Tanks for the Float

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Tanks for the Float

This past weekend, I got to experience a sensory deprivation tank…also called Float Therapy–probably because it sounds a lot nicer than “sensory deprivation.” These things have been around for years. The isolation tank was developed in 1954 by John C Lilly, a medical practitioner and neuropsychiatrist. During his training in psychoanalysis at the US National Institute of Mental Health (NIMH), Lilly experimented with sensory deprivation. Of course, back then, he used LSD while floating. Unfortunately, that option isn’t available to us anymore (OK—LEGALLY not available). Floatation therapy tanks weren’t incredibly popular in the States, although the movie Altered States, which came out in 1980, garnered more interest in them.

They’ve gotten more popular in the past 4 or 5 years here in the US to help with stress reduction and overwhelm. This makes a lot of sense, being that you can’t take your cell phone or computer into the tank with you.
There are a few Flotation Therapy places around LA. Just Google “Floatation Therapy” and you’ll find one. I went to Just Float in Pasadena, which technically isn’t in LA county, but since a friend knew the owner, I got to try it gratis. (I’m nothing if not transparent!).

The place is incredibly clean and the techs take the time to show you around and give you a little film to watch so you know what to expect when you go in.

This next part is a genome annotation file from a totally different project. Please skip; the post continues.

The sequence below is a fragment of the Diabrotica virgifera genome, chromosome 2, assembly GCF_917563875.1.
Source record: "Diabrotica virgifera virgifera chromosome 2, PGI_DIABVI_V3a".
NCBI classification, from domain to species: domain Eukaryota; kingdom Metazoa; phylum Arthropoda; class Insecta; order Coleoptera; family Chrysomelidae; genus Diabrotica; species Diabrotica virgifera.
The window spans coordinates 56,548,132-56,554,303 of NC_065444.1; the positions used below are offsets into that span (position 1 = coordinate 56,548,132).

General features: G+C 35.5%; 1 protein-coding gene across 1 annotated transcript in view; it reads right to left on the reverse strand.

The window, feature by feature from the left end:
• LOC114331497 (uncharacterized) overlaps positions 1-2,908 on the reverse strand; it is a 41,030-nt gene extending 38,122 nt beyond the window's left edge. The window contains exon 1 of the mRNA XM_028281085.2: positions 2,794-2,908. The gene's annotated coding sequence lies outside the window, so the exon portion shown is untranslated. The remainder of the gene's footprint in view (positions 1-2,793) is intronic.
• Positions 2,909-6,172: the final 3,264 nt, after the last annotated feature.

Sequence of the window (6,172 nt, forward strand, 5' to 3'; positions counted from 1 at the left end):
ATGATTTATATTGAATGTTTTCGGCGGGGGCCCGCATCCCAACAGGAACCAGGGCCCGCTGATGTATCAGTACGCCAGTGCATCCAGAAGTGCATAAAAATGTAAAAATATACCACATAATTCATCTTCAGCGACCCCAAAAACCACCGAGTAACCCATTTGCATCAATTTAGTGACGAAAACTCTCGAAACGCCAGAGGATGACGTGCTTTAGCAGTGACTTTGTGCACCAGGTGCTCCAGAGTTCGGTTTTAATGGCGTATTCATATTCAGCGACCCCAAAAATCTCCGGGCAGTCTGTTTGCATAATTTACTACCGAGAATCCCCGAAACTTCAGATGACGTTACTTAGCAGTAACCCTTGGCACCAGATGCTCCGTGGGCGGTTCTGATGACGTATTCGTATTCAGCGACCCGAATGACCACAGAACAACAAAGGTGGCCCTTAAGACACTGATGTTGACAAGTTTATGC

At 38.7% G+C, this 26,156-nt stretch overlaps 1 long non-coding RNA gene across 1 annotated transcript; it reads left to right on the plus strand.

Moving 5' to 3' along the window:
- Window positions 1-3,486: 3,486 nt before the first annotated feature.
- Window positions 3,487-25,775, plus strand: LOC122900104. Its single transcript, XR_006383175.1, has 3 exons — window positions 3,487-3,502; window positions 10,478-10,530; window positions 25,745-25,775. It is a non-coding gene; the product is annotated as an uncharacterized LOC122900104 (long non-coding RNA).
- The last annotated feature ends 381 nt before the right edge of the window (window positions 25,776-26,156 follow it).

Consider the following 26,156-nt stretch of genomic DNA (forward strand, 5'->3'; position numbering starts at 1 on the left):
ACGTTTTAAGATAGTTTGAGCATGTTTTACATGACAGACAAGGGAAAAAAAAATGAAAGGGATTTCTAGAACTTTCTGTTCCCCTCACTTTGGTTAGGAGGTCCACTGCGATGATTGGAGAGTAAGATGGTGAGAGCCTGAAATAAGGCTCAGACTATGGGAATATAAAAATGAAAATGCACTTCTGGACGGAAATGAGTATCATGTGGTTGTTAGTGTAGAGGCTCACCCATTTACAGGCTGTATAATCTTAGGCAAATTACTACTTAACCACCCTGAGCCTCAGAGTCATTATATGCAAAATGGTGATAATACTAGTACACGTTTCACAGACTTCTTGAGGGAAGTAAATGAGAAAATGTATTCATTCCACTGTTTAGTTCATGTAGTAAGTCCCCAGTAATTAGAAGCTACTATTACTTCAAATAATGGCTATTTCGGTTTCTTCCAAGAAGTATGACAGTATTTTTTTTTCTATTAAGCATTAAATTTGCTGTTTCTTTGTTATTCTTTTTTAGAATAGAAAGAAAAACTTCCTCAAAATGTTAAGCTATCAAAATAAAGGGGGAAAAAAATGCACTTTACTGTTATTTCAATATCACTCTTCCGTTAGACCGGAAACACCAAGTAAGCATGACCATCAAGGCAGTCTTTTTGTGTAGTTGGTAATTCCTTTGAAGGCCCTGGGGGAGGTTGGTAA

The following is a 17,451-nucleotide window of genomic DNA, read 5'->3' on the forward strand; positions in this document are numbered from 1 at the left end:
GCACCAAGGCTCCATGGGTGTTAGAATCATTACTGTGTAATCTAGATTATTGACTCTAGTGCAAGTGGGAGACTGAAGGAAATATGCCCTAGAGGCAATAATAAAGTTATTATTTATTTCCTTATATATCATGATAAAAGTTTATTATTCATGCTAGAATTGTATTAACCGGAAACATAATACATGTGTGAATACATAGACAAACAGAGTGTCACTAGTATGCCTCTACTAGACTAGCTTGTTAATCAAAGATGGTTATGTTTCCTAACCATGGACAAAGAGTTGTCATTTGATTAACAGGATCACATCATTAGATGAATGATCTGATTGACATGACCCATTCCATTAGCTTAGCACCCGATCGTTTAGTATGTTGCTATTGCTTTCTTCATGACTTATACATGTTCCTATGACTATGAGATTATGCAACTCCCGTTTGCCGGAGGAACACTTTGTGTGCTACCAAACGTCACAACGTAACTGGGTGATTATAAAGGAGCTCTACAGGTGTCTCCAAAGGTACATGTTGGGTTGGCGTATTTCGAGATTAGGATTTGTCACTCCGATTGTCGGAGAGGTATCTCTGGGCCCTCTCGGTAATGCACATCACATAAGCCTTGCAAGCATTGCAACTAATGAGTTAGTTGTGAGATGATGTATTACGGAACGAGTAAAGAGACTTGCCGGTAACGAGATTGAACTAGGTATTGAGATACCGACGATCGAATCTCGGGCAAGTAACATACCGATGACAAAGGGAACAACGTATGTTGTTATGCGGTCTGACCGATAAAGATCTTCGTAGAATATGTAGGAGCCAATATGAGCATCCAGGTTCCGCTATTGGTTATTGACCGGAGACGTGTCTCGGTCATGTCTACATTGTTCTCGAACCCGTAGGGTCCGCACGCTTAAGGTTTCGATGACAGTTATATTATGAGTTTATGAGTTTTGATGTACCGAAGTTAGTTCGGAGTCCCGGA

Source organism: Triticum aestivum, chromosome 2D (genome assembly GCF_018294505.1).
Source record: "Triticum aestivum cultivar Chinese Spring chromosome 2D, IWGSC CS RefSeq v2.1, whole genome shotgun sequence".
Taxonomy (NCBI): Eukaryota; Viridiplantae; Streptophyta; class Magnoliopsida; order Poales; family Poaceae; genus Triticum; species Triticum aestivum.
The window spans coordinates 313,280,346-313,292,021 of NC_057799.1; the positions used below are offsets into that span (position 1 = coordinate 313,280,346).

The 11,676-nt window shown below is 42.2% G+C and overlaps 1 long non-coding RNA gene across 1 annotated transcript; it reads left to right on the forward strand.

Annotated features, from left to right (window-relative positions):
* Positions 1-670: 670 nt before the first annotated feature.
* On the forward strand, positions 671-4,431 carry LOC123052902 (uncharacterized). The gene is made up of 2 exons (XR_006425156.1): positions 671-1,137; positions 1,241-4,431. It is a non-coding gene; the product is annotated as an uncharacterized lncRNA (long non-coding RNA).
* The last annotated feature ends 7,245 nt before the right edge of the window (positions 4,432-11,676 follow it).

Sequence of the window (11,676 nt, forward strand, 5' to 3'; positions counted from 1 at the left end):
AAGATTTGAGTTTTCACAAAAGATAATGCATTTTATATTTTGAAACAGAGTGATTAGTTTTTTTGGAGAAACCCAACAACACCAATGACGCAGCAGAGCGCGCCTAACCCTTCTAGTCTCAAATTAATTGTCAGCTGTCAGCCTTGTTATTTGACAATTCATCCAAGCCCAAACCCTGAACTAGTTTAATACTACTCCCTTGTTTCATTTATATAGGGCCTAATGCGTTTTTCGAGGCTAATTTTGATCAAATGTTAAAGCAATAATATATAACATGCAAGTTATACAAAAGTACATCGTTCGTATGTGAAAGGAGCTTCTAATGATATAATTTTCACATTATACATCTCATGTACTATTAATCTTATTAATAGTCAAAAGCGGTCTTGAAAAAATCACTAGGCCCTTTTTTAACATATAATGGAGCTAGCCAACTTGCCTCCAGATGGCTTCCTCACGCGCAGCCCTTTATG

Since I meditate every morning for 20-30 minutes, the thought of being in a space where there’s no light and no sound was actually appealing for me. If you’re claustrophobic, this is definitely NOT for you.

Each tank has a prep area and shower. You have to shower and wash your hair before stepping into the tank so you don’t gunk up the machinery with hair goo or body lotion. Then, you step into the tank and close the door. The water is only about a foot deep, so there’s little chance of drowning! It’s filled with heavy-duty salt water. The side panel has two buttons for music and lights and as soon as you’re settled on the water, you push the light button to start the session. The lights go out, and the music plays for another 5 minutes or so to get you used to being without sight. (Your eyes are closed, anyway, so it really doesn’t matter!) Then, it’s all you!
Floating without sound or sight really brings you back to ‘you.’ All you hear is your heart beating and your breath. It took me a good 10 minutes to truly relax into the water and trust that it would hold me up. (I don’t weigh a lot and without a lot of body fat, I usually sink in water). I did a body scan meditation and allowed my muscles to relax into it. The chatter in my head continued for another 10 minutes or so until I could still it and go into a meditative state. The rest of the hour flew by.
After showering and re-washing my hair to get the salt out, I really did feel zen. I had a touch of “sea legs,” as well, as I dressed.
Overall, I enjoyed the experience. If you’re feeling overwhelmed, you might like this chance to unplug. Once a week, once a month, depending on your budget and time, it’s worth it. It forces you to be still. You have no choice. It also allows your imagination to come to the forefront and play! Who knows what great ideas you can come up with while you float?

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